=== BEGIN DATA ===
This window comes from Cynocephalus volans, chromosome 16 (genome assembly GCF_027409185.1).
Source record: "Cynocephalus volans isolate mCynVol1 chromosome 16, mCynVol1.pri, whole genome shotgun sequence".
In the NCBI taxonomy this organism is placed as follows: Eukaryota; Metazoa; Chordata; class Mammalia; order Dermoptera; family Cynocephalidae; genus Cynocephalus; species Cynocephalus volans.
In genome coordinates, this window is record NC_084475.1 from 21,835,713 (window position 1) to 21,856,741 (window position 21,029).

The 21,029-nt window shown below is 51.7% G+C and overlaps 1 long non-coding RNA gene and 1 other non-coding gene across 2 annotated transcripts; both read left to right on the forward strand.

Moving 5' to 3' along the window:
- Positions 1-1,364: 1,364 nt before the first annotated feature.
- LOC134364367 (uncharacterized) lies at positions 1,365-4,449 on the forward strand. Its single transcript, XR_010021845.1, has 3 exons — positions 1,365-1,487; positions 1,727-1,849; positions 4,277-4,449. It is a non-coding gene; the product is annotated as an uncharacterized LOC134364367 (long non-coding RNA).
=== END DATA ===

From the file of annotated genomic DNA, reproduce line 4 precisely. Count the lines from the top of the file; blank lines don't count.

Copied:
In genome coordinates, this window is record NC_084475.1 from 21,835,713 (window position 1) to 21,856,741 (window position 21,029).